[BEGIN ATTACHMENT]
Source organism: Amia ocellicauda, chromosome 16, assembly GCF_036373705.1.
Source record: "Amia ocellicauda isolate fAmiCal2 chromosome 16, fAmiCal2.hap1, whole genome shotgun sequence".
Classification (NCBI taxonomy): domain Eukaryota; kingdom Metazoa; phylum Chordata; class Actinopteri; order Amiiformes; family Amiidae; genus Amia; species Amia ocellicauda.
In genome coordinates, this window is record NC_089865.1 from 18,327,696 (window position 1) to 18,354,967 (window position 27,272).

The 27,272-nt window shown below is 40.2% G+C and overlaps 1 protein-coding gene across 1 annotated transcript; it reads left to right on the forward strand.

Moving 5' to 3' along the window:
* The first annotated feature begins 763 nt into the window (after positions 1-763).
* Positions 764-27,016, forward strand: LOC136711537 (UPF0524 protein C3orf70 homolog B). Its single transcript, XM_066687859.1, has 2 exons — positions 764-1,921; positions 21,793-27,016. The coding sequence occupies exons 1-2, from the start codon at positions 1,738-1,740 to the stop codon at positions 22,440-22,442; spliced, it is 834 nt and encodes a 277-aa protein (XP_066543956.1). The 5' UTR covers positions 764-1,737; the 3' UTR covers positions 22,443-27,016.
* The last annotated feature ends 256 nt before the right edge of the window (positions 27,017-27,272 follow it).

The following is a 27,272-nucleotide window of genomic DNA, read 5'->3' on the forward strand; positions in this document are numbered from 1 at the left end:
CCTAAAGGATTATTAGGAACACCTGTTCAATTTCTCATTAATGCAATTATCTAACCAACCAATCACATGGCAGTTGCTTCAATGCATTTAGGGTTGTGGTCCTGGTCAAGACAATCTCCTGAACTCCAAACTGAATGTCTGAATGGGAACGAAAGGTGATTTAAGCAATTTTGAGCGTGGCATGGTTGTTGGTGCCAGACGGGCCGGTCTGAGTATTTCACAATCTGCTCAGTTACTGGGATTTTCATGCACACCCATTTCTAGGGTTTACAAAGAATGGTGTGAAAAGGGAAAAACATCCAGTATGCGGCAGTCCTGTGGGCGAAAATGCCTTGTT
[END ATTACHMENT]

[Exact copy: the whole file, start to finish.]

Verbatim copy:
Source organism: Amia ocellicauda, chromosome 16, assembly GCF_036373705.1.
Source record: "Amia ocellicauda isolate fAmiCal2 chromosome 16, fAmiCal2.hap1, whole genome shotgun sequence".
Classification (NCBI taxonomy): domain Eukaryota; kingdom Metazoa; phylum Chordata; class Actinopteri; order Amiiformes; family Amiidae; genus Amia; species Amia ocellicauda.
In genome coordinates, this window is record NC_089865.1 from 18,327,696 (window position 1) to 18,354,967 (window position 27,272).

The 27,272-nt window shown below is 40.2% G+C and overlaps 1 protein-coding gene across 1 annotated transcript; it reads left to right on the forward strand.

Moving 5' to 3' along the window:
* The first annotated feature begins 763 nt into the window (after positions 1-763).
* Positions 764-27,016, forward strand: LOC136711537 (UPF0524 protein C3orf70 homolog B). Its single transcript, XM_066687859.1, has 2 exons — positions 764-1,921; positions 21,793-27,016. The coding sequence occupies exons 1-2, from the start codon at positions 1,738-1,740 to the stop codon at positions 22,440-22,442; spliced, it is 834 nt and encodes a 277-aa protein (XP_066543956.1). The 5' UTR covers positions 764-1,737; the 3' UTR covers positions 22,443-27,016.
* The last annotated feature ends 256 nt before the right edge of the window (positions 27,017-27,272 follow it).

The following is a 27,272-nucleotide window of genomic DNA, read 5'->3' on the forward strand; positions in this document are numbered from 1 at the left end:
CCTAAAGGATTATTAGGAACACCTGTTCAATTTCTCATTAATGCAATTATCTAACCAACCAATCACATGGCAGTTGCTTCAATGCATTTAGGGTTGTGGTCCTGGTCAAGACAATCTCCTGAACTCCAAACTGAATGTCTGAATGGGAACGAAAGGTGATTTAAGCAATTTTGAGCGTGGCATGGTTGTTGGTGCCAGACGGGCCGGTCTGAGTATTTCACAATCTGCTCAGTTACTGGGATTTTCATGCACACCCATTTCTAGGGTTTACAAAGAATGGTGTGAAAAGGGAAAAACATCCAGTATGCGGCAGTCCTGTGGGCGAAAATGCCTTGTT